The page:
Climate mitigation scenarios envision considerable growth of wind and solar power, but scholars disagree on how this growth compares with historical trends. Here we fit growth models to wind and solar trajectories to identify countries in which growth has already stabilized after the initial acceleration. National growth has followed S-curves to reach maximum annual rates of 0.8% (interquartile range of 0.6–1.1%) of the total electricity supply for onshore wind and 0.6% (0.4–0.9%) for solar. In comparison, one-half of 1.5 °C-compatible scenarios envision global growth of wind power above 1.3% and of solar power above 1.4%, while one-quarter of these scenarios envision global growth of solar above 3.3% per year. Replicating or exceeding the fastest national growth globally may be challenging because, so far, countries that introduced wind and solar power later have not achieved higher maximum growth rates, despite their generally speedier progression through the technology adoption cycle.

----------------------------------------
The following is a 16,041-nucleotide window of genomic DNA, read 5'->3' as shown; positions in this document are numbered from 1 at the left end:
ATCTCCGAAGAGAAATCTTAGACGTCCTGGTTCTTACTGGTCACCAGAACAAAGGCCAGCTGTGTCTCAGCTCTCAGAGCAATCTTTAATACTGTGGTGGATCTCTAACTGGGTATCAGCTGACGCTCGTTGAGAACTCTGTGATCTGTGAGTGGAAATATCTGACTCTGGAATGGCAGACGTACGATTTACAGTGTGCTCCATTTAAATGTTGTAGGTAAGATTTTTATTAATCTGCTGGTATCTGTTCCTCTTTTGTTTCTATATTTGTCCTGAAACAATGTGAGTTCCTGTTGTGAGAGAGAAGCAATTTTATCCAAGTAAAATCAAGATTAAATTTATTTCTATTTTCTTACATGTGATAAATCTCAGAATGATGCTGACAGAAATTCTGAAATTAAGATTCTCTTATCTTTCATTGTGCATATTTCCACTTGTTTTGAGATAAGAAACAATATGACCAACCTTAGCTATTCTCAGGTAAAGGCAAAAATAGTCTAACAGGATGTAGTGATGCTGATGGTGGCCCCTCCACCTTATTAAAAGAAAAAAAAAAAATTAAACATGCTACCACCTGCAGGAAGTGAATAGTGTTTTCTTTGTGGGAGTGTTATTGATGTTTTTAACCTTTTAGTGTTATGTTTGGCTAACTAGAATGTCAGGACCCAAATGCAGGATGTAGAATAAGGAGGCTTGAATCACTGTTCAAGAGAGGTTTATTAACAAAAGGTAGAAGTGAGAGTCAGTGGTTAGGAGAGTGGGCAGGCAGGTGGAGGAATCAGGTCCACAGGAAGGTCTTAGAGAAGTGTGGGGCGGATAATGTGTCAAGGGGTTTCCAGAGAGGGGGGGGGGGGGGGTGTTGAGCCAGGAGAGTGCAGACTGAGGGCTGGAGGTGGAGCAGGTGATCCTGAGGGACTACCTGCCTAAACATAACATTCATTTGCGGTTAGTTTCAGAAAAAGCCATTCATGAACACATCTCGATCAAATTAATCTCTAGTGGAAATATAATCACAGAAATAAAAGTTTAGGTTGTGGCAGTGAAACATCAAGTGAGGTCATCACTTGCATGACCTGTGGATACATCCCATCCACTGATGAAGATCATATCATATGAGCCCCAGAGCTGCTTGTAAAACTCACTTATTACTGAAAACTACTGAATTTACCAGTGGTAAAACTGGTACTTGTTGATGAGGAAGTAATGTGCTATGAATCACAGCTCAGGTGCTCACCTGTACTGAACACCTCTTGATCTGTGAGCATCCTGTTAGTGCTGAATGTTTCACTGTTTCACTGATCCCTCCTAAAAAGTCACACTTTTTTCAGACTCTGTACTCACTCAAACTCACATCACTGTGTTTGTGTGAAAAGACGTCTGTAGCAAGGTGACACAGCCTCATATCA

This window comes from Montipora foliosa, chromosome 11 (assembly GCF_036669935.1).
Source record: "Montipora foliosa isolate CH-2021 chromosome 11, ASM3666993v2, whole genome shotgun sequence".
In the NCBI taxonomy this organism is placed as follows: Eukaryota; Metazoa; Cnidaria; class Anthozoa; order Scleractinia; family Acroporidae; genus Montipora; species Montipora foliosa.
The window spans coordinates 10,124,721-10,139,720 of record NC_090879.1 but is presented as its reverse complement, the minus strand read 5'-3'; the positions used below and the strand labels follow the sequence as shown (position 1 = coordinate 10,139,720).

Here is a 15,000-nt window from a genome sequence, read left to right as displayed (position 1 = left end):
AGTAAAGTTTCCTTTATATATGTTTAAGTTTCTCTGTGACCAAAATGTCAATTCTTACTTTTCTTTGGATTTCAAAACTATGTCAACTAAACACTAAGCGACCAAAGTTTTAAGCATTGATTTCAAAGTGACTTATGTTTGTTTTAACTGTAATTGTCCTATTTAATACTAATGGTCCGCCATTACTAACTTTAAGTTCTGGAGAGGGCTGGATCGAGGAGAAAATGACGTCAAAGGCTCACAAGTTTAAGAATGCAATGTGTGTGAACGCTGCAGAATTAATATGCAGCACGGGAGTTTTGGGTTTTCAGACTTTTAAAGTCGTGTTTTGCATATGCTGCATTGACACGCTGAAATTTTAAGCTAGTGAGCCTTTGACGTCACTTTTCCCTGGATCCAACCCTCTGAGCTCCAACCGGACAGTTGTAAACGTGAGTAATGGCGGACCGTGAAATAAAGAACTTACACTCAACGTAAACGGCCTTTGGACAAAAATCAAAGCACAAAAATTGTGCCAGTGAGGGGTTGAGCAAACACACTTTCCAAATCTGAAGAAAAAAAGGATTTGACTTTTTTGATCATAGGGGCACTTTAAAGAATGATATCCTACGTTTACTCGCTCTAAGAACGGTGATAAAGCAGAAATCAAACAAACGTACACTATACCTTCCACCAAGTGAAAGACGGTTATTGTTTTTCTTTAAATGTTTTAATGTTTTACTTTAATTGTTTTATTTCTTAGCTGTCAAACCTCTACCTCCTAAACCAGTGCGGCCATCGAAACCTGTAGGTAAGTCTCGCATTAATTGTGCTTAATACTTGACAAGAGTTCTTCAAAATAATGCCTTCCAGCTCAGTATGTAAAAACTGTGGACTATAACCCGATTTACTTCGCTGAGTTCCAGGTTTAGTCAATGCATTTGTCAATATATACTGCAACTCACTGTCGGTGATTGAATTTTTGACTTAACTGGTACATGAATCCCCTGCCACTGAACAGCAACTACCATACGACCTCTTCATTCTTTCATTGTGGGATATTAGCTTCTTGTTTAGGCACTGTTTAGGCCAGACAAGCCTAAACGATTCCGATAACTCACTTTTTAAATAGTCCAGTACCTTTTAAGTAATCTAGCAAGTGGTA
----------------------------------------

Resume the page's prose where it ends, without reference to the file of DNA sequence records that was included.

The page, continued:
That is a new paper from Nature Energy, by Aleh Cherp, et.al., via the excellent Kevin Lewis. Yes, yes, Moore’s Law for solar cost and all that, but we need to think about the problem more deeply and that still implies a significant role for nuclear energy. And here is some good news:
Finland has joined France, Poland, Hungary, the Czech Republic in lobbying the European Union to categorize nuclear power as sustainable. According to the Finnish Broadcasting Company, Finland’s pro-nuclear lobbying marks a U-turn within the Green Party.